Diabetes and Drinking Don’t Mix
by Ned Wicker
We all wondered why “Ron” kept drinking, even after his doctor told him that he had developed Type II diabetes and that he should stop drinking.
The usual advice for diabetics is to avoid alcohol, small amounts of alcohol aren’t regarded as being dangerous for some, but for others any amount of alcohol raises the red flag. Even if alcohol is permitted for those that can have a drink, it is not recommended unless their blood sugar levels are under control.
So what is a small amount? One 12-ounce beer is acceptable, or a five-ounce glass of wine, or a single 1.5-ounce shot of liquor. The key is for diabetics to understand what the effects of alcohol are going to be on their body before taking a drink.
Ron could not cut down
But moderation wasn’t in Ron’s vocabulary and even faced with the diagnosis, Ron continued drinking. He experienced some blurred vision, which he attributed to overwork. His blood pressure did not rise, and that’s usually an indicator of diabetic problems, but his blood sugar levels rose well over accepted levels.
After a few months, Ron began having problems on the job. The combination of his drinking habit and the diabetes were creating problems and his doctor told him to curb the drinking.
He was told that with diet and exercise, along with oral medication, his diabetes could easily be managed. Alcohol and Diabetes are a chronic diseases. One is never cured of it, but they can manage it.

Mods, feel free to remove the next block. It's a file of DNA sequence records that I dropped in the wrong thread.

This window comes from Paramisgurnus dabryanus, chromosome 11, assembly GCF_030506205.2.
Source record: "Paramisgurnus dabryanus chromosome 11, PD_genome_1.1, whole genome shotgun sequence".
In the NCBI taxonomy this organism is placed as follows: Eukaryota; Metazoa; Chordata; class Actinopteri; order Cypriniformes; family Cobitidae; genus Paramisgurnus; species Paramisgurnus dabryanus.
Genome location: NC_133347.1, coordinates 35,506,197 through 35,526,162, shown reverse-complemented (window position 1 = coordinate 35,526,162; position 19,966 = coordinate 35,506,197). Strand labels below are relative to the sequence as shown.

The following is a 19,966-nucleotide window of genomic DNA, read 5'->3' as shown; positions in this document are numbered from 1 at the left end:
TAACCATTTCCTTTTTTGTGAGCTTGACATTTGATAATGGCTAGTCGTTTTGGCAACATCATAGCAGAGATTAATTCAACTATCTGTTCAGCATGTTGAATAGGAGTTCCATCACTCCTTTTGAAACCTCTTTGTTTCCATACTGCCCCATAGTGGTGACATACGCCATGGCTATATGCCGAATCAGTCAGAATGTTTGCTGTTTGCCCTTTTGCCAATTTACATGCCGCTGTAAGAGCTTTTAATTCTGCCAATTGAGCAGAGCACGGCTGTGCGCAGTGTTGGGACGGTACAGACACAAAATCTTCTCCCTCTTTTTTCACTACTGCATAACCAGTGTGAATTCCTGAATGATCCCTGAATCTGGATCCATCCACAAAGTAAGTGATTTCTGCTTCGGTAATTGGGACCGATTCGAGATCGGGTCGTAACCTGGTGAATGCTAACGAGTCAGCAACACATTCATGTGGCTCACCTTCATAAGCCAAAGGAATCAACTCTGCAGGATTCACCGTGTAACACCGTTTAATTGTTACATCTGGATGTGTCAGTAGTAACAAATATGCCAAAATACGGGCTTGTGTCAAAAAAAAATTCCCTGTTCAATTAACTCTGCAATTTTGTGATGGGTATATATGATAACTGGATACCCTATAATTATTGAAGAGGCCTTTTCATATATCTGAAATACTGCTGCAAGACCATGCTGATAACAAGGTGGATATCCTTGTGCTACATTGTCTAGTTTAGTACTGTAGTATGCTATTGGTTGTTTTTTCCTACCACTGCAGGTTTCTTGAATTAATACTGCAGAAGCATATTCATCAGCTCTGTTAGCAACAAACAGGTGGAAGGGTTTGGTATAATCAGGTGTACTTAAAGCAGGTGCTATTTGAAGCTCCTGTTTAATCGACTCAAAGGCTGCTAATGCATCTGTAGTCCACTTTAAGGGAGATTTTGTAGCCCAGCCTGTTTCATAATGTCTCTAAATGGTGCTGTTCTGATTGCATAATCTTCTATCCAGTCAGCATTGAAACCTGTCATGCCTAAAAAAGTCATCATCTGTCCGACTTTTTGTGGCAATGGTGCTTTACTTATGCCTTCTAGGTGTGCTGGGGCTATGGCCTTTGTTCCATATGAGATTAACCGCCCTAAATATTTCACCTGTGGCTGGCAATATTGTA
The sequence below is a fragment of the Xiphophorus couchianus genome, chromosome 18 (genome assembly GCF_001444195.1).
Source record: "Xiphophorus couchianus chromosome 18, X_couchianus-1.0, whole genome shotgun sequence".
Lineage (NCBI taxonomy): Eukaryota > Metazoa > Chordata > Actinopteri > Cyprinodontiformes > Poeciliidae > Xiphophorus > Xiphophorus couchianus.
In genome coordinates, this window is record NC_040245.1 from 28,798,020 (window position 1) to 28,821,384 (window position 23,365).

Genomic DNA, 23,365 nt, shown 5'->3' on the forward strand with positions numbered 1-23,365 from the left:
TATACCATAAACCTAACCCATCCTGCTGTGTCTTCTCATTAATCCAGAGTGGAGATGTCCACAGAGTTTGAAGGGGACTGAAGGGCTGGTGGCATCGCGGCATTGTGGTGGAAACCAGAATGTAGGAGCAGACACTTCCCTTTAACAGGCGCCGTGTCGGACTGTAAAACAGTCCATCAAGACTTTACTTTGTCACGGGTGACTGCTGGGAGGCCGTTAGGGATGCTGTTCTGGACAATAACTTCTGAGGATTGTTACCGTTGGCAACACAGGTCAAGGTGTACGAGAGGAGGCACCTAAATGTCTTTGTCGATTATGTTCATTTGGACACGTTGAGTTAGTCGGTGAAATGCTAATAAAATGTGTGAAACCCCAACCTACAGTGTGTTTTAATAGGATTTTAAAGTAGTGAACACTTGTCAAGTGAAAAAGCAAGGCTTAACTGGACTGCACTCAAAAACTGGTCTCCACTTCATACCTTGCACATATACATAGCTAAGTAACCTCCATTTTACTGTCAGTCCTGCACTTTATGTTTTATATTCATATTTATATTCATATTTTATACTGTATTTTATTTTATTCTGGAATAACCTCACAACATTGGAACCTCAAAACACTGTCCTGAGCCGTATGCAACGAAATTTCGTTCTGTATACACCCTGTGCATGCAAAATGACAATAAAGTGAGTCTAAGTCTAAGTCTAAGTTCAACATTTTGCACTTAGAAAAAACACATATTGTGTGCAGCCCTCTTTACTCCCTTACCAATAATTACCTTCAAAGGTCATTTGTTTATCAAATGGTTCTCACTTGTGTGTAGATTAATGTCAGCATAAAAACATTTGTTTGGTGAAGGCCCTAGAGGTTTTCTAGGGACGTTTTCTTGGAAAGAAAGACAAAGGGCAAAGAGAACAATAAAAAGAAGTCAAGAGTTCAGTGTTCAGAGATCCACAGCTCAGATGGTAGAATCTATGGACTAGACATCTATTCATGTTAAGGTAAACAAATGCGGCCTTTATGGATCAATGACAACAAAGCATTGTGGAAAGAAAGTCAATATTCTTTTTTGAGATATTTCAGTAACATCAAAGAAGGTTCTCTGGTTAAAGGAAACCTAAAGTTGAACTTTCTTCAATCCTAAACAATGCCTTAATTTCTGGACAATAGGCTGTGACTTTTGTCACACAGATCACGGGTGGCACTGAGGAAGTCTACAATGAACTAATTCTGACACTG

Ron’s heavy drinking, which is defined as three or more daily, was out of control, and the diabetic symptoms kept worsening. He experienced nerve damage, as his fingers and toes would go numb.
His vision continued to weaken, but his desire to drink was greater than his desire to control the diabetes. It was almost as though he were compromising, and allowed the diabetic symptoms to ramp up.
Alcohol can actually cause low blood sugar
Ron’s blood sugar levels (triglycerides) were high, but diabetics who take medication then drink run the risk of low blood sugar, which is also a serious condition.
When blood sugar drops in the body the liver begins to produce glucose by drawing from the stored up carbohydrates. But alcohol prevents the liver from producing glucose. Alcohol and Diabetes make the side effects of the disease much worse because of it's effects on the liver function.
The American Diabetes Association warns people against drinking before eating to lessen the risk of low blood sugar. The liver actually cannot make glucose until all of the alcohol is flushed out of the system, because the liver thinks alcohol is a toxin and is trying to rid the body of it. That's why Alcohol and Diabetes are such a bad mix.
Ron was always looking for a compromise, as if he was making a deal between his abuse of alcohol and his diabetes. His denial of the diabetes, coupled with his denial of his heavy drinking, was like the perfect storm. It was not until a someone found him passed out on the job that Ron received any treatment for his drinking or his diabetes.
Call it a wake-up call, but Ron found himself in the emergency room of the hospital. On top of everything else, his heart rate was rapid and the medical team suspected a heart attack. That was not the case, but the experience was enough to convince him that changes needed to be made. He was kept overnight for observation and released at noon the next day.
Alcohol and Diabetes Is Not A Game
It’s not a game. It’s not “let’s make a deal”, it’s very serious. The American Diabetes Association recommends no alcohol. For someone who abuses alcohol, or is an alcoholic, the diabetes is like a double whammy. Two chronic diseases at once is a lot to handle, but managing one helps to manage the other. If you’re a diabetic don’t drink, it’s that simple!